The surveillance program and its benefits
Each year NSW Department of Primary Industries conducts a helicoverpa insecticide resistance surveillance program in the major summer cropping regions of NSW and Queensland, focused on detecting helicoverpa resistance to key helicoverpa-selective insecticides.
The program provides growers and advisors with an early warning system for potential resistance hot-spots in the northern region and is essential for informing ongoing review and improvement of industry-endorsed resistance management strategies.
The program utilizes F2 screening to increase capacity for detecting resistance to indoxacarb, emamectin benzoate and chlorantraniliprole which now have broad registration in pulses. This type of screening is highly sensitive for all types of known and novel resistance even when resistance genes are recessive.
This predictive capability means industries can implement management tactics for reducing economic losses well before spray failures occur, as well as minimising further spread of resistance genes in the wider H. armigera population
F2 screening involves testing the grandchildren of moths from field populations to generate F2 progeny though a step-wise process shown in Figure 1.
What the monitoring says
This program of surveillance is now in its seventh season and the recent pattern of very low emamectin benzoate resistance has continued in 2019-20, with no insects testing positive for resistance to this insecticide.
Resistance to chlorantraniliprole remained at about 0.5% on average since 2015-16. From 2017 to 2019 there were instances where higher resistance levels were detected in the Darling Downs and Dawson Callide regions (Figure 2). However, in 2019-20 no insects tested positive for resistance to chlorantraniliprole.
In contrast, industry-wide resistance to indoxacarb increased significantly in 2016-17 and 2018-19 (Figure 3), particularly in central and northern Queensland where resistance was up to 2.4-fold higher than in the southern regions. By the end of the 2018-19 an average of 13.6% of the H. armigera population in CQ & NQ carried at least one gene for indoxacarb resistance.
Results from individual regions in 2019-20 showed a significant reduction in resistance compared with the previous year, with the industry-wide frequency declining from 9.8% in 2018-19 to 5.7% in 2019-20. The most marked reductions occurred in central and northern grains regions of Queensland with a 2.2-fold decline from 13.6% in 2018-19 to 6.2% in 2019-20 (Table 1).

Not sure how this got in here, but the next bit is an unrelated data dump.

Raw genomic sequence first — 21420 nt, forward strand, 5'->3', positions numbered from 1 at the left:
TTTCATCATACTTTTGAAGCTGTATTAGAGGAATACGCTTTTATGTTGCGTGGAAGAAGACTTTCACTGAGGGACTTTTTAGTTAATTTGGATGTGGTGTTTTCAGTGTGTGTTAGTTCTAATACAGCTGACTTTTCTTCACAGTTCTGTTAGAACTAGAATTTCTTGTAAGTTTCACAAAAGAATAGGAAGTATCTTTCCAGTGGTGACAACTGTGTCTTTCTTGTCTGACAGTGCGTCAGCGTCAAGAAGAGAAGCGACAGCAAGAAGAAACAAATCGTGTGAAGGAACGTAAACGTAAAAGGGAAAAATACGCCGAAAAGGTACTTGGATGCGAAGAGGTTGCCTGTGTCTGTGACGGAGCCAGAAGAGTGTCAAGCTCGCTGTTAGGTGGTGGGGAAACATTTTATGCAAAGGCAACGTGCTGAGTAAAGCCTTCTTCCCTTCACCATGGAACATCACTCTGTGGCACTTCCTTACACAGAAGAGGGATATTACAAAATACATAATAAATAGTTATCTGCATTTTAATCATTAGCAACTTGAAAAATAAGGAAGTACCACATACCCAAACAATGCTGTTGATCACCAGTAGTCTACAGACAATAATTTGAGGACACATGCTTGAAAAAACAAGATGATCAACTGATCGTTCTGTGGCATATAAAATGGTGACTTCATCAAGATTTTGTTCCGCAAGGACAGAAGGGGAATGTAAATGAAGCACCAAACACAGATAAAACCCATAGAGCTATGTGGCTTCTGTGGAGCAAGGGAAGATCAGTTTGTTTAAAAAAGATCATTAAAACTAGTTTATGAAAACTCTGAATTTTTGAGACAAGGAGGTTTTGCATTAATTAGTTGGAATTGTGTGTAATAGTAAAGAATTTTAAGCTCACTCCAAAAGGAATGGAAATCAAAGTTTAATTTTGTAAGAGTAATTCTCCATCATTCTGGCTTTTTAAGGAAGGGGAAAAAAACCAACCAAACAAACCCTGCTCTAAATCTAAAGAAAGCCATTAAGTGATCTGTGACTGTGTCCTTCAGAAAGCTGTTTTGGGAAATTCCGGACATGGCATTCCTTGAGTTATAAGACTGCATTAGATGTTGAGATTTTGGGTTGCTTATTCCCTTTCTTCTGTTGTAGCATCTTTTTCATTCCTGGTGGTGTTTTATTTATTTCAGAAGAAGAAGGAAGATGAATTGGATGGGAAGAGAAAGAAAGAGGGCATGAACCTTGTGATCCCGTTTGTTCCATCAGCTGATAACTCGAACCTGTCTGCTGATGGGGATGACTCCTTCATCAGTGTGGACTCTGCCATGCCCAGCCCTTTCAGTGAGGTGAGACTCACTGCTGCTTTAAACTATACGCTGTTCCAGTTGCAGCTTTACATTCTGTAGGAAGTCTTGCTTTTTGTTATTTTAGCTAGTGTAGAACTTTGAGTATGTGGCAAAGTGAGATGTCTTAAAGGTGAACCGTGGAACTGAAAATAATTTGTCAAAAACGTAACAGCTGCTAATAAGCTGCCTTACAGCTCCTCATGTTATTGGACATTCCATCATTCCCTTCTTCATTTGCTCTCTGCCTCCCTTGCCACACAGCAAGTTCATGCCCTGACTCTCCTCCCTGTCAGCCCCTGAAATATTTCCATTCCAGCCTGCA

The decline in resistance has likely come about as a result a downturn in production due to the severity of drought conditions experienced in 2018-19, resulting in reduced spraying and reduced selection pressure for resistance.
Although this is a positive sign for industry, it will be important for growers not to become complacent because it is highly likely that resistance will increase rapidly if there is over-reliance on chlorantraniliprole and indoxacarb, with the development of a resistant population likely to significantly reduce yield and quality of pulse crops. H. armigera must be managed to minimise the risk of resistance increasing to dangerous levels that could result in spray failures.
Therefore, it will be important for growers to maintain best practice for resistance management in the upcoming peak spray periods for helicoverpa in winter pulses. To reduce the risk of lost productivity it is recommended that growers continue to be guided by the Helicoverpa Resistance Management Strategy (RMS). The strategy aims to slow the rate of resistance development to those insecticides that are currently very effective, and on which the grains industry is reliant. The strategy is based on best practice product use windows and restrictions on the number of sprays to minimise selection pressure from the same chemical group across consecutive generations of H. armigera.
General principles to minimise resistance development:
- Comply with all directions on product labels – DO NOT cut rates or exceed the recommended applications per crop per season.
- Avoid repeated use of insecticides from the same chemical group; if a spray fails due to resistance or unknown cause, do not re-spray using that group in the same season.
- Correctly identify the pest to ensure the most effective insecticide and rate is used.
- Monitor beneficial populations to determine if chemical control of helicoverpa is warranted.
- Where possible, use target-specific ‘soft’ chemicals rather than broad-spectrum pesticides
- Consider the impact on all species present when applying insecticide sprays; be aware of potential implications for helicoverpa resistance when managing for fall armyworm.
- Ensure spray rigs are calibrated properly and sprays achieve good coverage.
- Monitor post-treatment for evidence of loss of field efficacy and report field failures.
For more information:
Read the GRDC’s resistance management strategy for Helicoverpa armigera and check relevant spray windows. The science behind the Helicoverpa armigera RMS is available at IPM Guidelines for Grains.
Related Beatsheet articles:
- Is that larva dying, or still causing damage? Recognising the symptoms of newer insecticides on Helicoverpa larvae, March 2 2018.
- New strategy released to manage Helicoverpa resistance, July 10 2018.
- Unnecessary spraying not good for your crop, your industry, or your bank balance, Oct. 14 2019.
This surveillance is supported by GRDC through project DAN1908-005RTX ‘Resistance surveillance for sustainable management of Helicoverpa in grains’.